« 이전계속 »
MISSISSIPPI, OUACHITA AND RED RIVER RAILROAD.
This road was inaugurated at Camden, on the 4th"instant, with the usual ceremonies—public addresses, breaking ground, feasting, &o. Though local in its character, this work will be one of immense benefit to Western Arkansas and Eastern Texas, and we trust its friends will find the means necessary to its speedy accomplishment.
JOURNAL OF MANUFACTURES AND MINING.
IMPORTANT INVENTION FOR ROLLING RAILROAD
Mr. Wm. Harris, late of the Rolling Mill firm of Harris, Burnish & Co., of this place, has just completed an invention for the mannfacture of Railroad Iron, which in the opinion of our ablest mechanics is likely to give a fresh impetus to the Iron Manufacture, and to effect corresponding changes throughout the entire trade. It consists in a new method of arranging the rolls, and cannot fail wherever understood, to entirely supplant the old process. Mr. H. is a practical iron manufacturer, and has been actively engaged in the business for the greater part of his life. He is now about 34 years of age. His attention has for many years been given to an improvement of this kind, manifestly so much needed.
By the old (present) plan, each pair of rolls has nine separate grooves, through which the heated mass from the furnace is successively passed, until it is delivered from the last in the shape of a railroad bar. Much manual labor is required; and even with the most skilful and expeditious workmen, the metal has time to cool very considerably before it is finished, thereby becoming less malleable, and causing a dangerous strain upon the machinery. The breaking of a Roll in such a mill, it is well known, is but a common occurrence.
Now, instead of the one set of Rolls, containing the nine grooves; by the neto process, there are nine separate pairs of Rolls, each having but one groove—arranged in one continuous line, with close ducts or boxes between; so that the "pile" (the hot ball of metal) is fed in at one end, and comes out at the other a railroad bar! The principal advantages claimed are—economy of time, and saving of manual labor— highly important considerations, as all iron manufactures well knew.
Let us compare (and our data throughout, it may be proper to remark, are not mere guesses, but have been ascertained by accurate calculations): By the old process, a bar of 21 feet, the usual length, is manufactured in 2£ minutes ; by the new, in the same time, one of 100 feet could be run out, if the "pile" could be prepared; or with the speed proposed for the new maehinery, a bar 30 feet long may be finished from the "pile" in 30 seconds!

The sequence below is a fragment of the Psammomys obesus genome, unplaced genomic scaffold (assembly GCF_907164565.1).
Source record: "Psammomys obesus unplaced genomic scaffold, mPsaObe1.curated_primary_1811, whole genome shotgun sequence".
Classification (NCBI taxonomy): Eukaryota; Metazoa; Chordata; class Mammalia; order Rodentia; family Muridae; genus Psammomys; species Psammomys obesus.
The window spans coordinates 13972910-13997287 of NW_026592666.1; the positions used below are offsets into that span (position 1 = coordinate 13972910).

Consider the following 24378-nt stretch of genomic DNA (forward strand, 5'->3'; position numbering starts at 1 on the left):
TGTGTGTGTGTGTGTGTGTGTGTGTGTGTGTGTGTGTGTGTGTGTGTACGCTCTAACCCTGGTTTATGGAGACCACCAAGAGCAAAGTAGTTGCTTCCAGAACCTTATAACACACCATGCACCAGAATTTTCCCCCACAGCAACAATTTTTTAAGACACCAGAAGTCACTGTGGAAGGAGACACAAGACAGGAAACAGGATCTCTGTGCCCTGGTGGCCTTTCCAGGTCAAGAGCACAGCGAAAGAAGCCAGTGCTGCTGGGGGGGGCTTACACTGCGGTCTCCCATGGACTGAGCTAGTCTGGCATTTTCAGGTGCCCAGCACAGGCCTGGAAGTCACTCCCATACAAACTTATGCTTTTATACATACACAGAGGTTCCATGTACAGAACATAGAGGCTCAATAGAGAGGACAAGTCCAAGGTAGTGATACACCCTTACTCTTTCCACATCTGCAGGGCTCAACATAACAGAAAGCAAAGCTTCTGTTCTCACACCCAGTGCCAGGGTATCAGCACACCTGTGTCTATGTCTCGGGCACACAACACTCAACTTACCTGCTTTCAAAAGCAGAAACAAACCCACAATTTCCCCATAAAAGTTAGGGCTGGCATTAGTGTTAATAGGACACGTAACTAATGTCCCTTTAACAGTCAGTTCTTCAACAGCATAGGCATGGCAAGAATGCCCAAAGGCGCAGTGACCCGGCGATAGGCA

By the old plan, 10 men and boys are ordinarily employed in the rolling process alone—by the new, but one; and his business would be solely that of superintendence — there would be no manual labor for him. For instance, the Heater brings his "pile"—it is put in at one end of the continuous line of Rolls, and requires no farther manipulation till it is delivered, a railroad bar at the other.
Another prime advantage claimed for the new process is the manufacture of the "Red short" iron into railroad bars. This species of iron, it is well known to manufacturers, possesses a peculiar brittleness when hot, that renders it difficult if not impossible, to work by the old process, though remarkably tough when cold—having a long fibre and making the best of railroad iron. On the new plan, the time occupied in the manufacture of a bar is so short, that the metal can easily be retained at a workable temperature during the entire process. This will undoubtedly tend greatly to improve the general character of railroad iron; as the "cold short," now mostly employed for that purpose (because it is most easily worked,) becomes exceedingly brittle when cold, being in very many cases not much better in that respect, than common pig metal.
The new machinery used is of the simplest mechanical construction, and not at all likely to -break or get out of order. It consists mainly of a horizontal shaft, to which are attached, by plain level gearing, the several Rolls, some revolving vertically and others laterally (in order to compress the metal on all sides.) The Rolls are set apart at distances corresponding with the successively increased lengths of the "pile," in its passage through them—the first four or live being comparatively close together. Hence the entire length of the line of Rolls, for manufacturing bars, say 21 to 30 feet long, would not exceed 100 feet. No more power is required than in the old process, as the metal is acted upon but by one Roll at a time; and not near so much toward the finishing, as in the old process, as the metal has by that time cooled very much and, of course, is less malleable; while by the new, the whole operation is performed so speedily, that the temperature of the metal is very little reduced.
A Caveat was filed at Washington some time last winter, and application for a patent for the invention is now pending in the names of Messrs. Harris & Geo. Bright. A model may be seen at the hardware store of the latter in this place.